4) Use of detection and switching mechanisms for determining whether a failure in the software or hardware has occurred and whether to switch (failover) to an alternative. Sometimes these decisions are relatively simple; software has crashed or hardware has failed and a failover needs to be enacted. In other circumstances, the decision may not be that simple. A hardware component may be physically available but supplying incorrect data due to some malfunction. Mechanisms need to be implemented that enable these untrustworthy data sources to be identified and trustworthy ones used instead. In software, these mechanisms are often referred to as voting systems because they are constantly monitoring and conducting a vote on which of the redundant data sources to trust. Ultimately these systems may shut down hardware components deemed to be no longer trustworthy (i.e., failed).

Depending on the type of redundancy implemented (duplex, triplex, etc.), voting systems can be highly complex and are often among the most critical components in the software. For these reasons, it is advisable to include thorough structural and specification-based testing of this soft-ware in the testing approach. Since voting software is highly rule and state based, the adoption of decision table testing or state transitions testing techniques may be appropriate.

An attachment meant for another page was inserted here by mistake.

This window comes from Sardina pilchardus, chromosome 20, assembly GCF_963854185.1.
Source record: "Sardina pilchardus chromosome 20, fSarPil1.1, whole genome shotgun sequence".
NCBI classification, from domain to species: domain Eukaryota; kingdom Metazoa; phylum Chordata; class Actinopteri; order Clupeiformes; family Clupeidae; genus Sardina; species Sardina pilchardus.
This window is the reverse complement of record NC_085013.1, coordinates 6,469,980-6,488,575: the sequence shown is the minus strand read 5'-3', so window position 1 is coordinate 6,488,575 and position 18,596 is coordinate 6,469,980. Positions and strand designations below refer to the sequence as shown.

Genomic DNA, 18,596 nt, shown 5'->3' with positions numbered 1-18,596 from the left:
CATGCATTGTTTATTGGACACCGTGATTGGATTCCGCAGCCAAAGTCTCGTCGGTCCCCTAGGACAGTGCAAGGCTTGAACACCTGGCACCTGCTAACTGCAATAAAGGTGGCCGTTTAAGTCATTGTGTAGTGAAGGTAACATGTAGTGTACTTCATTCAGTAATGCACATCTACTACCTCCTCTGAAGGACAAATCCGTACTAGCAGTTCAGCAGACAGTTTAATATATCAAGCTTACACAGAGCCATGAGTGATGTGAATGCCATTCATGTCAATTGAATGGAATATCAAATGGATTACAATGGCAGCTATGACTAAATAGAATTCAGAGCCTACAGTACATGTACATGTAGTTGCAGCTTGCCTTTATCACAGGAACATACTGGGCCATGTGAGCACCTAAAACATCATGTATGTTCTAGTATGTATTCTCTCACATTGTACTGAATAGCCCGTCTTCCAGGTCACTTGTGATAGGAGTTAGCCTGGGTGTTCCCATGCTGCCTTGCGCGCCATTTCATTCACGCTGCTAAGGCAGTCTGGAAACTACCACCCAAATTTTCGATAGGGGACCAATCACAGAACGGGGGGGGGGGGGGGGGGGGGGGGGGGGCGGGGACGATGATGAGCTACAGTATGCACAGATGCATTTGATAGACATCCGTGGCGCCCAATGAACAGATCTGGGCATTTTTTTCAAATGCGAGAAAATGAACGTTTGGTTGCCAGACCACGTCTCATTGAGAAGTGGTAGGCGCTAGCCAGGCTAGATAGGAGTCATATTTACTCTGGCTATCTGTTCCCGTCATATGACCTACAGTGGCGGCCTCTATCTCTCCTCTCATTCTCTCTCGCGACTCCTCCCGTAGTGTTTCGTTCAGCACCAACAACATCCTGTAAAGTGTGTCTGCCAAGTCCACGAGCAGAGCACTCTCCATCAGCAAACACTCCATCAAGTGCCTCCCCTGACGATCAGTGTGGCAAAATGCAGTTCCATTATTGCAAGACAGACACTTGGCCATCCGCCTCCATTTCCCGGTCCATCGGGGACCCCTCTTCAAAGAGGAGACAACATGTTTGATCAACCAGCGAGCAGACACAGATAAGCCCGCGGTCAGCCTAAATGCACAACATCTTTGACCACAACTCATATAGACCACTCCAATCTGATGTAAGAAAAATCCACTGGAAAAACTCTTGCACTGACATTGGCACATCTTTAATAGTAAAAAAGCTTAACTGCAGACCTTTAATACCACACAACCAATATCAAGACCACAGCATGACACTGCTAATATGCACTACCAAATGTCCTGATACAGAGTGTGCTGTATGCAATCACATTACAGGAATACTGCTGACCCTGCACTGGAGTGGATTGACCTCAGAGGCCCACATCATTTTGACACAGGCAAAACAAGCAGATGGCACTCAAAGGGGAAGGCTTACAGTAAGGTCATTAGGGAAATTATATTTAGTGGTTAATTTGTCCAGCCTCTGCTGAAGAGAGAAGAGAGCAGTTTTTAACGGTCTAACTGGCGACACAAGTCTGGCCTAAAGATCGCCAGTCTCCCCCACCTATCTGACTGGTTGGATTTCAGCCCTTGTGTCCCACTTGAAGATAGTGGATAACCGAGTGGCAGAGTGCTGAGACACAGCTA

Dynamic testing of the failover mechanisms of complete applications or systems of systems is an essential element of a reliability testing approach. The value of these tests arises from our ability to realistically describe the failure modes to be handled and simulate them in a control-led and fully representative environment.

Test Specification for Failover Software Testing

In contrast to fault tolerance testing, the test design for failover testing is primarily concerned with identifying different hardware and software conditions that could cause the system to actually fail.

If a Failure Mode and Effect Analysis (FMEA) or a Software Common Cause Failure Analysis (SCCFA) has been performed for the system under test, a valuable source of failover conditions may be available. Otherwise, failure conditions must be identified in the same manner as conditions for fault tolerance tests.

Test cases designed for system tests typically consist of following elements:

1) Simulation of the failure conditions (or specific combinations of conditions)

2) Evaluation of whether the failure condition was correctly detected and the required failover mechanisms activated (possibly also within a maximum time period)

3) Verification that functionality and data are consistent with the pre-failover state

Test cases may also be developed explicitly to test the software responsible for identifying failures and initiating the failover mechanisms. These tests are generally designed to the highest level of rigor where safety-critical systems are involved.